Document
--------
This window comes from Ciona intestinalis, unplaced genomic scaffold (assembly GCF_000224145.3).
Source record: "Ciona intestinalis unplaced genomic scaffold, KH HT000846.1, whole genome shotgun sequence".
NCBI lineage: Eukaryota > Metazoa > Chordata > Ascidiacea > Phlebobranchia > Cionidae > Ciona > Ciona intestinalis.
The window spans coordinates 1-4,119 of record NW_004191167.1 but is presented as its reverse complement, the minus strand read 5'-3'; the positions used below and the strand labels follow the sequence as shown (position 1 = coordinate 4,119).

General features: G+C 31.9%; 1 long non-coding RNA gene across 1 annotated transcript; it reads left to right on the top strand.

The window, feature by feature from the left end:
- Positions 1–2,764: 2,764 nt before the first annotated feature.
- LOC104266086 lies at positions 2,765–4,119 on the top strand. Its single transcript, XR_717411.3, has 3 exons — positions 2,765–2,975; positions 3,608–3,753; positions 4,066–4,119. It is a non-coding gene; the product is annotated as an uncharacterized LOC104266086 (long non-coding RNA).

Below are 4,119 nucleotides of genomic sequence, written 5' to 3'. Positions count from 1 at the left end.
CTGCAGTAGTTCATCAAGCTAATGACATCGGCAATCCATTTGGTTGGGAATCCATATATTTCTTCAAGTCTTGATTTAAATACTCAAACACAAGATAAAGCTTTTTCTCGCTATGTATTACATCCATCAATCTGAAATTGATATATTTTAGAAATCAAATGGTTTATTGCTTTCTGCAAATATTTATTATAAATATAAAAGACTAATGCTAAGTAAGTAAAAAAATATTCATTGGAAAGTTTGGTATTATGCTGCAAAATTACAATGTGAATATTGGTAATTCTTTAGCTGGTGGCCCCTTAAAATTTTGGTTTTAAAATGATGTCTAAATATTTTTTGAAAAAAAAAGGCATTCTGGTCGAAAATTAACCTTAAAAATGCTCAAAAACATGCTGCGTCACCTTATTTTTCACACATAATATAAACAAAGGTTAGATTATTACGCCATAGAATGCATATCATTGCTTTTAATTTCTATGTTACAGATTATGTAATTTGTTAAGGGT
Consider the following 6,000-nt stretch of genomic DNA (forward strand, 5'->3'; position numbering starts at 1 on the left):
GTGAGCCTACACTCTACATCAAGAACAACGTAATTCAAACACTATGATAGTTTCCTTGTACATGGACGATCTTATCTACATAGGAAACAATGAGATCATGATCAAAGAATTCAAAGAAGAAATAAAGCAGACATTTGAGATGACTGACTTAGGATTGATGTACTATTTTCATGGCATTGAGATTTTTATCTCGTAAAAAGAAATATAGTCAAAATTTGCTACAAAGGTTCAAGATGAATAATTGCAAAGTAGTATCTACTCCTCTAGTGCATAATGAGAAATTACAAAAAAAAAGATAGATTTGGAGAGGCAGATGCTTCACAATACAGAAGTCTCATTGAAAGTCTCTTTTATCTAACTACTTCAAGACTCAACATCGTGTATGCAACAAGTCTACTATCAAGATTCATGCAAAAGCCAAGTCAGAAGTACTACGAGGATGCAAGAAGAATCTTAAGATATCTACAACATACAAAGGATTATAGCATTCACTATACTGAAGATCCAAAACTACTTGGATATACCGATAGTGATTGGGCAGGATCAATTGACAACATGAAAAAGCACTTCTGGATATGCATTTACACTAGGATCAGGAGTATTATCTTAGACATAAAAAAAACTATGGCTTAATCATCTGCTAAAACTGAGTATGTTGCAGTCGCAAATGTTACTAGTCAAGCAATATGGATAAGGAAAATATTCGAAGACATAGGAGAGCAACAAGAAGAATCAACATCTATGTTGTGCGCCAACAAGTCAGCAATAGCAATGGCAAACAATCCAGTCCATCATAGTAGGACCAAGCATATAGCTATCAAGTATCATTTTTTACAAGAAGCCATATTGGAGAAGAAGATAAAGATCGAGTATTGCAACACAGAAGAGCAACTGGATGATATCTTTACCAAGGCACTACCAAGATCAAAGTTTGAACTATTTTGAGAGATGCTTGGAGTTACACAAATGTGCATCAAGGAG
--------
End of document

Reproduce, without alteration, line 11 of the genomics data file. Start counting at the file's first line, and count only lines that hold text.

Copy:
Consider the following 6,000-nt stretch of genomic DNA (forward strand, 5'->3'; position numbering starts at 1 on the left):